• Paying yourself first – 25 percent of your take-home income goes towards whatever goals you have. I.e. 15 percent towards retirement, 10 percent towards a down payment. The rest can be spent however you wish.
  • Envelope method – This budget takes all of your available cash and sets them into certain budget categories. First, your money goes towards necessities like rent, utilities, etc. Then money is allocated towards discretionary spending like “entertainment”.

 

Having trouble with budgeting or deciding if you should use a certain budgeting method? Financial professionals are experts in helping people manage their money better. Don’t be afraid to reach out to one and get some guidance.

Find ways to Increase your Income

More money can give you a better financial outlook when it is used to reach financial goals faster. There are a couple of ways to do this including getting promoted, a raise, finding a new job, or starting a side hustle.

Getting Promoted

Talk to your boss about what skills or abilities you may need to move to the step. See if you can work on specific projects that will get you the right experience. It might be necessary to get specific education or training that your employer might even pay for. You might even ask your boss to help with creating a development plan to help you get promoted.

Receive a Raise

Make sure you’re a valuable top performer at your job. Remember, it’s not about what your employer can do for you, it’s about what you’re doing for them. Keep track of everything you’re contributing so that you can reference it later. Use this track record when you’re ready to meet with your boss and have a discussion about receiving a raise. You might even be surprised to learn that they have already been working on increasing your salary based on your contributions.

Find a New Job

Unfortunately, if you like your job and co-workers, the best way to make more money is to get a new job. Hop on websites like LinkedIn or Indeed to find what positions are available. Update your resume and have a few trusted people review it. Before an interview, research the company, jot down questions to ask, and practice!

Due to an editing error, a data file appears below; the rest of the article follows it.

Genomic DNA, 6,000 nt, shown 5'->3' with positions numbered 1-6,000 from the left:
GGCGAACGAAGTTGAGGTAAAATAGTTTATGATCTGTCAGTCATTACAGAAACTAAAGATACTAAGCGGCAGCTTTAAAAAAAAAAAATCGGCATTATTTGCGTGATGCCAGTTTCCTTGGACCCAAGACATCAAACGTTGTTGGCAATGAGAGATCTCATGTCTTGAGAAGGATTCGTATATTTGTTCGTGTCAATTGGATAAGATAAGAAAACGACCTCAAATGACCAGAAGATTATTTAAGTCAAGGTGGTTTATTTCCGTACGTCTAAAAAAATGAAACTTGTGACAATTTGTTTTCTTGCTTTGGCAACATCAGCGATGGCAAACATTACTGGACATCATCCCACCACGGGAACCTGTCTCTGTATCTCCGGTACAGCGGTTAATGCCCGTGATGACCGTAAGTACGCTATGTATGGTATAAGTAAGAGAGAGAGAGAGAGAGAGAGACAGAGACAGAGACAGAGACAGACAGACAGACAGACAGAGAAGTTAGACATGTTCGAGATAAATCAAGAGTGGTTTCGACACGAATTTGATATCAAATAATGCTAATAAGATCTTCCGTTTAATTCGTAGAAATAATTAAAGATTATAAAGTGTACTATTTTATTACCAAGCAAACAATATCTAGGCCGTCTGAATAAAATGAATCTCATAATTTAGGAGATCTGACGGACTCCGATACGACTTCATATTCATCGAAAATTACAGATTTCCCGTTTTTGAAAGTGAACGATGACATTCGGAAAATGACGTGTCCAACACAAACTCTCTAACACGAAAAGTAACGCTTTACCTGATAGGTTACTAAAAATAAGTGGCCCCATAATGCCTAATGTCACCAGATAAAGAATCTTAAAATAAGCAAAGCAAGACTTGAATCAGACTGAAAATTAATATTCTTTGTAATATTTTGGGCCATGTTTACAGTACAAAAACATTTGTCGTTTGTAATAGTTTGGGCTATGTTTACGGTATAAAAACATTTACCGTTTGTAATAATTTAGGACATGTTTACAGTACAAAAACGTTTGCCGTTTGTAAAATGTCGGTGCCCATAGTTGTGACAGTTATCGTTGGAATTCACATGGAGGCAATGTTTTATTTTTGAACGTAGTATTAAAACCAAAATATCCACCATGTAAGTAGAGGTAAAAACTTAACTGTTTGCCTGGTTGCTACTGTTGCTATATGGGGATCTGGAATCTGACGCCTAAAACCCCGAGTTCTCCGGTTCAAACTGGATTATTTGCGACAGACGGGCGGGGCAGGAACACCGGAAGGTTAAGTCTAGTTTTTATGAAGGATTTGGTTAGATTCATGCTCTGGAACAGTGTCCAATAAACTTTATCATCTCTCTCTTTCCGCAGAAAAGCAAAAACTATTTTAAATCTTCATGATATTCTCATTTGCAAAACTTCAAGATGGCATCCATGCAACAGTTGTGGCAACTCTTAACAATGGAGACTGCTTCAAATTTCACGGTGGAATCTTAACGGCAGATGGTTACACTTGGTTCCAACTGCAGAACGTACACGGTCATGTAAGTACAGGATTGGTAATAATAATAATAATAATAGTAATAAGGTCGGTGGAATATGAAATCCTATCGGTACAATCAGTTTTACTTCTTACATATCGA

Start a Side Hustle

Any business or side hustle you start is going to be on top of your current job. So it requires some time management and might not be the long-term solution.  If you’re looking to go full-time someday or fulfill a passion, then this is a step that makes sense. Otherwise, you can work when you have time by taking advantage of the gig economy to take on jobs like ridesharing for Uber or meal delivery with DoorDash.

 

Improve your credit score in 2021

2020 has been a tough financial year for many people. Your credit score is critical to getting approved for home loans and getting a good interest rate. This year is a good time to improve your financial health by working on your credit. Here are some ways you can make that happen:

Make Timely Payments

Your payment history is the single most important factor in building and improving your credit score. A single missed payment can take a while to recover from. Virtually every credit card company allows you to sign up for auto-pay. Automate this to save yourself from a costly mistake.

Keep your Credit Usage low

Referred to as your credit utilization, this is the percentage of credit that you are using versus your credit limit. If you have a credit card that has a limit of $1000 that you’re using $200, then your usage is 20 percent. It is recommended that you keep your credit utilization under 30 percent; however, 10 percent is even better!

 

Carrying a balance on a credit card is expensive. You’re paying double-digit interest on what you don’t pay. Try to pay more than just the minimum balance to get it paid off faster. Minimize using credit cards for purchases that you are already have a balance.

Don’t Open Credit Accounts when you don’t need them

Sure it’s enticing to take advantage of that credit card offer and get all those travel points, but ask yourself if you really need it. If the card doesn’t offer anything aside from a one-time bonus, you’ll be better off not opening a new account.

Consider a Credit Rebuilder card

Having a poor credit history is a challenging situation. There are some financial tools that can help though. Get a credit rebuilder card that has a low and manageable limit. Make it a goal to pay it off in full each month to help improve your credit score.

Review your Credit Report

You’re entitled to a free copy of your credit report each year from each of the three credit bureau reporting agencies. Order a copy at least once every six months and go over it. Mistakes should be reported immediately to the agency that the report is from.

 

Don’t close your Credit Card Accounts

Closing credit cards as a strategy to help improve your credit score will actually backfire. Your credit history takes into heavy consideration how long you’ve had your oldest account and the average age of your accounts. Your first credit card from 15 years ago could be sitting in your desk drawer unused for years, but it is still important to your credit.